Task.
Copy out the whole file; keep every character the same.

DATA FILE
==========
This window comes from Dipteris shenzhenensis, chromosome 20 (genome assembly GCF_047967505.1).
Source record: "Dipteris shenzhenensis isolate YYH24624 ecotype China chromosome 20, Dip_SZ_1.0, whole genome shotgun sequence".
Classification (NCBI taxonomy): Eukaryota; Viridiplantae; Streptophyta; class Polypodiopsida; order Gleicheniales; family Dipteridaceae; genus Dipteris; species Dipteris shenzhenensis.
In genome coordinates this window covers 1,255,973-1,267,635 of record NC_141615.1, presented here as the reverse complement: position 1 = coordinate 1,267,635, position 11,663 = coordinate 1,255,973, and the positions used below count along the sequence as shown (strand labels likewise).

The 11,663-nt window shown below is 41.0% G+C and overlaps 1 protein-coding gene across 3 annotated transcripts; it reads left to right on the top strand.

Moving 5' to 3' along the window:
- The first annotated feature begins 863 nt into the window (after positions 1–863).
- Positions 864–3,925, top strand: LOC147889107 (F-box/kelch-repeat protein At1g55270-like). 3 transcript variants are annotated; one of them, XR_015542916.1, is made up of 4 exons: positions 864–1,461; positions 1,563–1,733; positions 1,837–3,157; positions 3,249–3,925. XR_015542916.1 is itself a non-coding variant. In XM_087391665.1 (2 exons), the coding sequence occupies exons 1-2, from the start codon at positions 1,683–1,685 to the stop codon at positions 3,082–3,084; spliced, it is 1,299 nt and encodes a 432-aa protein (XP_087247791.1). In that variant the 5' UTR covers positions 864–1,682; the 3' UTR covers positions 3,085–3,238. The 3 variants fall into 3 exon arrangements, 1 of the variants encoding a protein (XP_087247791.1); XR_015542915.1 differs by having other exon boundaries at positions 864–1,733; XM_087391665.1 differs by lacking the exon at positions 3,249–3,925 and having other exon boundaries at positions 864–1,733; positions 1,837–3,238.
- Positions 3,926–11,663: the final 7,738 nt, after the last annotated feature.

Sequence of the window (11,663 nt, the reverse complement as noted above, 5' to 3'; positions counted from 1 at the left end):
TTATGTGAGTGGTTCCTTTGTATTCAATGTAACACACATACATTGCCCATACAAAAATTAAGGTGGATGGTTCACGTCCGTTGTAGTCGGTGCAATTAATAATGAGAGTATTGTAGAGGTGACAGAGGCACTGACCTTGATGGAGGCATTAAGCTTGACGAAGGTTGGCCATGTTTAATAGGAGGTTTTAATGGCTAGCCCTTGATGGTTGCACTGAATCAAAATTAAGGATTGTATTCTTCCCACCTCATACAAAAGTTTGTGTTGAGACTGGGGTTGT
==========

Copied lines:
This window comes from Dipteris shenzhenensis, chromosome 20 (genome assembly GCF_047967505.1).
Source record: "Dipteris shenzhenensis isolate YYH24624 ecotype China chromosome 20, Dip_SZ_1.0, whole genome shotgun sequence".
Classification (NCBI taxonomy): Eukaryota; Viridiplantae; Streptophyta; class Polypodiopsida; order Gleicheniales; family Dipteridaceae; genus Dipteris; species Dipteris shenzhenensis.
In genome coordinates this window covers 1,255,973-1,267,635 of record NC_141615.1, presented here as the reverse complement: position 1 = coordinate 1,267,635, position 11,663 = coordinate 1,255,973, and the positions used below count along the sequence as shown (strand labels likewise).

The 11,663-nt window shown below is 41.0% G+C and overlaps 1 protein-coding gene across 3 annotated transcripts; it reads left to right on the top strand.

Moving 5' to 3' along the window:
- The first annotated feature begins 863 nt into the window (after positions 1–863).
- Positions 864–3,925, top strand: LOC147889107 (F-box/kelch-repeat protein At1g55270-like). 3 transcript variants are annotated; one of them, XR_015542916.1, is made up of 4 exons: positions 864–1,461; positions 1,563–1,733; positions 1,837–3,157; positions 3,249–3,925. XR_015542916.1 is itself a non-coding variant. In XM_087391665.1 (2 exons), the coding sequence occupies exons 1-2, from the start codon at positions 1,683–1,685 to the stop codon at positions 3,082–3,084; spliced, it is 1,299 nt and encodes a 432-aa protein (XP_087247791.1). In that variant the 5' UTR covers positions 864–1,682; the 3' UTR covers positions 3,085–3,238. The 3 variants fall into 3 exon arrangements, 1 of the variants encoding a protein (XP_087247791.1); XR_015542915.1 differs by having other exon boundaries at positions 864–1,733; XM_087391665.1 differs by lacking the exon at positions 3,249–3,925 and having other exon boundaries at positions 864–1,733; positions 1,837–3,238.
- Positions 3,926–11,663: the final 7,738 nt, after the last annotated feature.

Sequence of the window (11,663 nt, the reverse complement as noted above, 5' to 3'; positions counted from 1 at the left end):
TTATGTGAGTGGTTCCTTTGTATTCAATGTAACACACATACATTGCCCATACAAAAATTAAGGTGGATGGTTCACGTCCGTTGTAGTCGGTGCAATTAATAATGAGAGTATTGTAGAGGTGACAGAGGCACTGACCTTGATGGAGGCATTAAGCTTGACGAAGGTTGGCCATGTTTAATAGGAGGTTTTAATGGCTAGCCCTTGATGGTTGCACTGAATCAAAATTAAGGATTGTATTCTTCCCACCTCATACAAAAGTTTGTGTTGAGACTGGGGTTGT